My mother is extremely nearsighted, and with my family history on top of my obsessive reading habits, people have always been surprised that I don't have glasses, and for me it's been a source of pride. Being surrounded by a bunch of geeks at Swarthmore and beforehand, there have been times when I've been in the minority in not having glasses. But it looks like my reading has finally caught up with me.

I've been having trouble reading the blackboard and menus on the wall and other things for a while now, but I didn't think it could be a problem, so I didn't mention it to my family until this weekend, when we were at an off-Broadway musical (Gutenberg: The Musical, as a matter of fact) and I couldn't read the names on these hats that were on a table on the stage. I think my dad said "Do you see the hat on the edge? That's a good name!" and I said "You can see those?" and simultaneously everybody looked at me and said "You can't?"

So we made an appointment with the eye doctor, who explained that I had developed some near-sightedness.
Doctor: This happens to a lot of students because they have to do a lot of close work. Do you have to do a lot of reading?
Lauren: You have no idea.
Doctor: Your eyes are probably going to continue to deteriorate. One of the things you can do to arrest that deterioration is after every ten minutes of reading, to take a ten-second break where you focus your eyes on something far away. Somebody who did this religiously even had his eyesight improve! I don't expect that to happen to you, though.
Lauren: Uhhhh... OK.

So now I have to carry around glasses to use when I'm driving, looking at a blackboard, or trying to see anything else far away. Not too bad, I guess. When they gave me the glasses (cute brown-and-blue frames!) and I put them on, I was shocked to be able to start to read a diploma six feet away that had just looked like a gray blur before. Driving home with my mom, I put on my glasses, and blurry trees by the side of the road suddenly had branches. I didn't realize how poorly I could see until somebody told me.

I'm glad we figured this out now, before I crashed the car or something, but I feel like this is my fault for reading too much, and that's upsetting. How can I possibly avoid reading? There's not many other things I know how to do.

We haven't thought about this at all in class, but it seems like the history of glasses would probably parallel the history of reading in some striking ways. I know they were invented in the West during the late 13th century, but when did they improve and how? I'm newly nearsighted, which means that reading is easier for me than other things, but I know a lot of people who are far-sighted, and I know that past a certain age almost everyone needs reading glasses. Were eye problems less common before the widespread diffusion of reading, or did it just become more obvious once people had to read? I imagine forms of close work like needlework would require similar exertions of the eyes. Of course, people also died earlier then, so you had less time for your eyes to get old and blurry. Many questions to answer--the relationship between glasses and reading would be an interesting research topic.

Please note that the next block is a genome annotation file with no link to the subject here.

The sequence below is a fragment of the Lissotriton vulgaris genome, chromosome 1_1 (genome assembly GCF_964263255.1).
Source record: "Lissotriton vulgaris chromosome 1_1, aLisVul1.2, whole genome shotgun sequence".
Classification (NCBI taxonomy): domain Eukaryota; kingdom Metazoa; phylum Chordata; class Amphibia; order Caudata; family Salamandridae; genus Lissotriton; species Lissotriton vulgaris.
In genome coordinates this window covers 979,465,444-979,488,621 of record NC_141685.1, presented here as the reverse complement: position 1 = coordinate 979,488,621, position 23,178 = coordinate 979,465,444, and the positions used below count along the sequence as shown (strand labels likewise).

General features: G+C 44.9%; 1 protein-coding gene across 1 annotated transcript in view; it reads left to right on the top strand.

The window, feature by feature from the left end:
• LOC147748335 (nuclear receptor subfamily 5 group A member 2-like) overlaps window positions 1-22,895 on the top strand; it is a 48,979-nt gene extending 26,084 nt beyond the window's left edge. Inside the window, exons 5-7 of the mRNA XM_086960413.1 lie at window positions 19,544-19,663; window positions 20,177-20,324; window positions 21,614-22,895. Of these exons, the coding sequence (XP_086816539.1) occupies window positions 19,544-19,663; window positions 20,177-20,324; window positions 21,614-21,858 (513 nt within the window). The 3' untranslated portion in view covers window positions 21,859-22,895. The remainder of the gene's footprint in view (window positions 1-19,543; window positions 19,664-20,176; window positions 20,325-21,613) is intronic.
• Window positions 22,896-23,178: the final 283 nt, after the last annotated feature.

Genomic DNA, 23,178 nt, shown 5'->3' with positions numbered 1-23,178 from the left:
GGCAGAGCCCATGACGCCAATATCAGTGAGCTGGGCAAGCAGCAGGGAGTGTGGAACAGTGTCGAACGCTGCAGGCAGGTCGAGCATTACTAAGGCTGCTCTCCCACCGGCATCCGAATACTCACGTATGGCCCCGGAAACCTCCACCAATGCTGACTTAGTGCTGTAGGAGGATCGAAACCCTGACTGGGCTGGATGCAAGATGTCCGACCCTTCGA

What I'm reading: I finished Lucky, I read a few books about the Elgin Marbles, and I'm working on Measuring the World, which I was intrigued by because it's a "magical realist novel by a German." Imagine a depressed and overly intellectual Gabriel Garcia Marquez, and you have the idea.
philthecow: (spiral)
Friday: I returned a total of 23 books to the library. The person behind the Circulation Desk said "It must feel really good to return all of those."

I wasn't enough of a snob to tell her that actually, I had 20 more in my room where those came from, and I was planning to spend my afternoon requesting more books (about historical reenactment, since Tri-Co has pretty shabby resources) through ILL.

Earlier this week I was checking out six books, and all of them were missing those card-pocket things in the front, which led the student to say "Wow. None of these have been checked out in the last fifteen years." I smiled awkwardly. "I'm a history major. It happens a lot."

Many times, when I approach the circulation desk, one of the librarians behind it will say "Oh, I'll get Lauren's books for you," since I have something on hold almost all the time. There's something very strange about having the librarians recognize you as "that problem girl who reads a lot of books" on sight.

Once I was standing in line by the circulation desk and somebody else was checking out books. There was a problem with one of her books, and the student worker called back to the librarian to figure out what it was. The librarian looked up, looked at me, and said, "Lauren's account might have a problem because..." but of course this was the one time when I was going to present no problem whatsoever. I blushed.